A Complete List of Similarities in Snowpiercer, Book and Movie:
- There’s a train.
- There’s a stratified class system.
- All of humanity lives on the train and everything else is cold.
And that’s it. No, really.
Here is a more detailed list of just how deep the differences between the two go:
- None of the characters are the same.
- The plot isn’t the same, other than a general motion from the back of the train to the front.
- The earth isn’t frozen for the same reason.
- The train wasn’t created for the same reason.
- There are three distinct social classes, not two.
- The social classes are even more distinct, and they interact slightly more (which is to say, at all).
- The governance on the train is completely different.
- The train in the book is imperceptible slowing down, leading to a subplot that becomes the main plot that doesn’t exist at all in the movie.
But besides that, they’re pretty much identical.
The plot of the book is thus: Proloff, a resident of the tail section, is quarantined after breaking a window to try to escape the train. Escape–leaving the train– means almost certain death, which is an early indicator of how bad conditions are in the tail section. Adeline Belleau, a resident of the middle-class section of the train, semi-accidentally gets herself thrown in with him when she tries to make the case to the armed guards that he should be released and, more generally, that tail-section people are people too.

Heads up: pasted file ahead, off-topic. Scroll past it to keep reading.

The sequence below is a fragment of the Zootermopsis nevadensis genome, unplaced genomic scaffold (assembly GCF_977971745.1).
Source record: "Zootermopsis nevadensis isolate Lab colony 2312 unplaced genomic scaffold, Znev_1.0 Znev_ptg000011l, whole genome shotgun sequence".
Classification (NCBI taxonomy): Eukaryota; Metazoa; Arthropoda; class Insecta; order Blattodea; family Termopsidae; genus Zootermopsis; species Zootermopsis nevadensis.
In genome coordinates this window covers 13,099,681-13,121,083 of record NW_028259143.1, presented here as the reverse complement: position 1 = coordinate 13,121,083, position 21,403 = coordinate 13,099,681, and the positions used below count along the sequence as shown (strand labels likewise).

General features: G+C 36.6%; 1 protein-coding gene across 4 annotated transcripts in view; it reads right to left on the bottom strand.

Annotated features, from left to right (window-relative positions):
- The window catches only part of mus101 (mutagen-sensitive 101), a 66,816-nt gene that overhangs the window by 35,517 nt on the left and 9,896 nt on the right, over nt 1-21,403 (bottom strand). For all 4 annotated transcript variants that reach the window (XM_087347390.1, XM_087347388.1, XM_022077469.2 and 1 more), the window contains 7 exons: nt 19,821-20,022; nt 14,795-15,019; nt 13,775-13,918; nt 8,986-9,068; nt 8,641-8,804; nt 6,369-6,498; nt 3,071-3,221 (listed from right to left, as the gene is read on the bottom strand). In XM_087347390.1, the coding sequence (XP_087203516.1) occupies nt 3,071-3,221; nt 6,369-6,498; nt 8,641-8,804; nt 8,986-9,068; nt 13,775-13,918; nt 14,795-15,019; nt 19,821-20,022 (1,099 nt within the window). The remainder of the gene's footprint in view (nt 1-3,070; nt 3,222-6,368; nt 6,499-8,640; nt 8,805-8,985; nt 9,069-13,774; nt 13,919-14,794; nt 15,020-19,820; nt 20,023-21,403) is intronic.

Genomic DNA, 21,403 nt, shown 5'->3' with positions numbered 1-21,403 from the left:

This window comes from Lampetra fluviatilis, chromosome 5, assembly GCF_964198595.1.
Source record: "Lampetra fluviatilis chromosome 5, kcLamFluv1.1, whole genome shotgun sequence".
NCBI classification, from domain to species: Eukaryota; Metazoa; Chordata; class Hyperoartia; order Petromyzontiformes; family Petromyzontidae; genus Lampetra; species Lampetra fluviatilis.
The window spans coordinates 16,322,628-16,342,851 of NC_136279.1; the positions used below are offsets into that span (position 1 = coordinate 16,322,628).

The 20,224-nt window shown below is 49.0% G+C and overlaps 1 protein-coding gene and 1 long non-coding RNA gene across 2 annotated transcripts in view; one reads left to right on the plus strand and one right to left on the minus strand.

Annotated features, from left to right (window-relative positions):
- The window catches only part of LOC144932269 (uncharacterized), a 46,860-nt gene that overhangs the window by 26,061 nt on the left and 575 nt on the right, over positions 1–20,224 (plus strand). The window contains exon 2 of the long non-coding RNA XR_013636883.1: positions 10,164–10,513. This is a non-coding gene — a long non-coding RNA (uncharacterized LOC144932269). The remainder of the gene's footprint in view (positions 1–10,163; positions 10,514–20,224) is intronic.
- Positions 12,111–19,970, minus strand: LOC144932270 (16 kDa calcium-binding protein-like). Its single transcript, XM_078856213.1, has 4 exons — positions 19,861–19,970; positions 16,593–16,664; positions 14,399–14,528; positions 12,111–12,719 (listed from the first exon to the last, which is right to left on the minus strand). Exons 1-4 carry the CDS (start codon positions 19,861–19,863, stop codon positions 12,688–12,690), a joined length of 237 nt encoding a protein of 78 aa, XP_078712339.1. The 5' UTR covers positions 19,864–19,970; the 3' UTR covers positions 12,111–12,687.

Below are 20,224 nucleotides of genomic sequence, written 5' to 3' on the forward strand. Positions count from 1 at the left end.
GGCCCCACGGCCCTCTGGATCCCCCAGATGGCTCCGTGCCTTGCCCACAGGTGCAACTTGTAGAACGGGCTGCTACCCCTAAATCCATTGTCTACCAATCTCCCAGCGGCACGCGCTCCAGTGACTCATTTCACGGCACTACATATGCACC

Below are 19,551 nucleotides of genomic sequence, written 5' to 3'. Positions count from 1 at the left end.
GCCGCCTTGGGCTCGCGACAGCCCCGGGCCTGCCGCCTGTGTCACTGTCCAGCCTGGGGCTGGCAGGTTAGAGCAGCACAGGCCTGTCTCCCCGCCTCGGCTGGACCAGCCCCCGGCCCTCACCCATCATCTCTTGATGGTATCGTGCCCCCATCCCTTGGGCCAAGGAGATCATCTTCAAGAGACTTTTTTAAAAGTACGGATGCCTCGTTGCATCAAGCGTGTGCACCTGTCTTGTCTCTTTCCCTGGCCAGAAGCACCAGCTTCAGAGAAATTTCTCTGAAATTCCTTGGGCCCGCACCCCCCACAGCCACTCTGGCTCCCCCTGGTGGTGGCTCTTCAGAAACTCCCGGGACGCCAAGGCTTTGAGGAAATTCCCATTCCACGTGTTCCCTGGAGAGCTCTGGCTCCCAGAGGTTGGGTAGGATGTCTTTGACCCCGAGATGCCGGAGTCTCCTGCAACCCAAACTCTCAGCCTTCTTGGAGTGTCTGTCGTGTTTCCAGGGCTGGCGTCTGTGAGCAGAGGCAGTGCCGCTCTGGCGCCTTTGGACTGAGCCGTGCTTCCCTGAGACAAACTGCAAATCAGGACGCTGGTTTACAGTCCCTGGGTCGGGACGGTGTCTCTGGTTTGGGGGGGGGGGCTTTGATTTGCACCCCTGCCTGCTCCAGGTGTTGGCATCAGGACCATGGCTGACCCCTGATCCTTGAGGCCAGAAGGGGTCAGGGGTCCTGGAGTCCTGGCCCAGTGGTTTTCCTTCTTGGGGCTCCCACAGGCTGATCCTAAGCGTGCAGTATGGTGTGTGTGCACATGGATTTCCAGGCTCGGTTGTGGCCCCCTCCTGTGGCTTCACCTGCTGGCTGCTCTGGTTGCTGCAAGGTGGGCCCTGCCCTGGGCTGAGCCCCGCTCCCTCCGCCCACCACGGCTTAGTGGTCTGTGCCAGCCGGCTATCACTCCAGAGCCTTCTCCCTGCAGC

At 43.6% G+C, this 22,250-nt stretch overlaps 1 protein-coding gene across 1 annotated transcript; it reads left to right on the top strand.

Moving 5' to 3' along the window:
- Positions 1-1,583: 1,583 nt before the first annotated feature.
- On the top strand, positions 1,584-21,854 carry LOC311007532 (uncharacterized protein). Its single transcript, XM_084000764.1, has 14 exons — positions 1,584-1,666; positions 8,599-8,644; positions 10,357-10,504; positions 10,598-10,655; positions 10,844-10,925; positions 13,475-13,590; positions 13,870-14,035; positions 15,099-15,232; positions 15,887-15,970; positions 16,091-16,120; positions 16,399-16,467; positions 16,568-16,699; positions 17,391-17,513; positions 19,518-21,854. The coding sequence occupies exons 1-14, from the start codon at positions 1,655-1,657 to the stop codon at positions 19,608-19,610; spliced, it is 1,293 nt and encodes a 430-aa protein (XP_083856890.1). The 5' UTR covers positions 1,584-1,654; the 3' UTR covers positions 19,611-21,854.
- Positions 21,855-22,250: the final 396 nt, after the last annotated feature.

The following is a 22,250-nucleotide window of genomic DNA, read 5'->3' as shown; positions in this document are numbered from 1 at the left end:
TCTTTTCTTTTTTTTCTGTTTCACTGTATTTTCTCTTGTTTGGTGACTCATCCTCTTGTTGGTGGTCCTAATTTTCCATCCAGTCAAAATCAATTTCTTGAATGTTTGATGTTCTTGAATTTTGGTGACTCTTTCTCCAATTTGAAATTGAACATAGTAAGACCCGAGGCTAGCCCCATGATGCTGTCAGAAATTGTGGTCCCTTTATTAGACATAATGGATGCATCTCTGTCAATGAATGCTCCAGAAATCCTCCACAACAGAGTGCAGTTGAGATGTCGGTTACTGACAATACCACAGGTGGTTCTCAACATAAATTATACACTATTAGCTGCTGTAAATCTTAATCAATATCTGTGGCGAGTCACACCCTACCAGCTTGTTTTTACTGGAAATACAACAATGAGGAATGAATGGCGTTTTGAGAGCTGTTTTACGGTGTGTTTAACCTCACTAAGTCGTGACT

Proloff and Adeline get marched to the front of the train by representatives from the army. Bits and pieces come out along the way about how different the classes are, what the structure of the society is like (particularly the army and the president), etc. When they get to the front, it coincidentally turns out that the quarantine the doctor ordered way back when Proloff first tried to escape should have been a bit more strictly enforced, as he’s begun to inadvertently spread god knows what. Proloff makes it into the engine compartment, accidentally letting Adeline die in the process, and is greeted by the lone guy who runs the train. Since everyone else dies of the virus, Proloff is left entirely alone and running the train on his own.
In a show of the government’s deviousness, as Proloff and Adeline are making their way to the front, they claim to agree with Adeline that all the way is the best for the tail sectioners and that they want to redistribute them among the other cars. The Snowpiercer is slowing down, and losing the last couple cars would fix that. Of course, it turns out when Adeline sends her cohorts in her tail-inhabitant-loving organization that the plan all along was to drop those cars with the occupants still occupying the space (hey, you lose that much more weight!) and that doing so with the rabble rousers from the middle section is killing two birds with one stone. In that way, the government’s motivation hasn’t really changed from page to screen.
Largely, this was a fascinating exercise in managing expectations. I’m still not completely sure what I thought of the graphic novel, partially because it was about the first graphic novel I can remember reading, but also because I just kept waiting for something to happen that even remotely resembled the plot of the movie. Even as it continued to flesh out a completely different world, I still had this kind of lingering, confused expectation. I think that it’s quite a fascinating story and imminently worth reading on its own merits, but don’t go into it comparing it to the movie, cause it doesn’t. Likewise, if you’ve somehow read the book and not seen the movie, don’t expect a literal adaptation.
I’ve already reviewed the movie, but as for the book: